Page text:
Referrals

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Sep 10, 2008 11:09 pm

Asking for referrals has always been something that's a little hit or miss for me.  I might say, "Is there anyone else you care about who might need the same help and expertise you've received?", or something to that effect.  Rarely works.


It seems people's willingness to give referrals go way down since this market ate shit.  I don't think people are talking to each other about their investments, but I don't know.


So, in general, what have you found to be the most productive way of asking for and receiving referrals?


How do you guys get the types of referrals where your client gives you a list of 5 people?  That would make my day.

Sep 10, 2008 11:37 pm

I agree that people seem to be less likely to give referrals given current market conditions. That being said, here's something that can work.  This method was talked about a month or more ago on this board, but I'll say it again. 


Here's the short version:
 
"Mr. Client, you're a very succesful commercial contractor (chriopractor, dentist, business owner, etc.), besides you, who is one person that you would say is another successful commerical contractor?"
 
The client will usually pull someone from their brain.
 
"Mr. Client, is XXXXX someone I should be talking to?" then shut up.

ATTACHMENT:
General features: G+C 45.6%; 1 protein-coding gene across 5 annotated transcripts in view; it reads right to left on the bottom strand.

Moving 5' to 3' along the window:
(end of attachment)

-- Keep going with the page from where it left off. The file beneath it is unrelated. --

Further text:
The client will either say yes or no (if they say no, they will usually have a decent reason). If they say yes, you say:

"Mr. Client, what would be the best way for me to meet XXXX?" You can even suggest the three of you get together over lunch/dinner/coffee.
 
That only leads to one referral (not five), but if you can get the name of another successful person of that profession, AND have your client/friend introduce you, that's better than five random names that you send a cold letter to.
 
This is a very condensed version of PSB Training's referral method, so if you like it, visit their site at:
http://www.psbtraining.com/
Sep 11, 2008 8:51 am

Snags, great topic. 

 
As you've experienced, that is not a good question that you are asking.  Imagine if a plumber came to your house to fix your toilet and he said, "Do you know anyone else who has a broken toilet right now."  Even if you were the kind of guy who is willing to refer someone good to your entire phone directory, the answer would still be "no" to this type of question.  The only exception is if your friend called this morning and told you that he had a broken toilet.
 
There are different ways to get referrals at different stages of the process.  Clients are different from future clients who are different from people with whom you have no relationship.
 
It needs to start with your mindset.  Your mindset must be that it is a necessity for you to get paid for your time.  You only get paid if someone becomes a client or gives you referrals.  Since you don't know who will become a client, you need to get referrals at every appointment.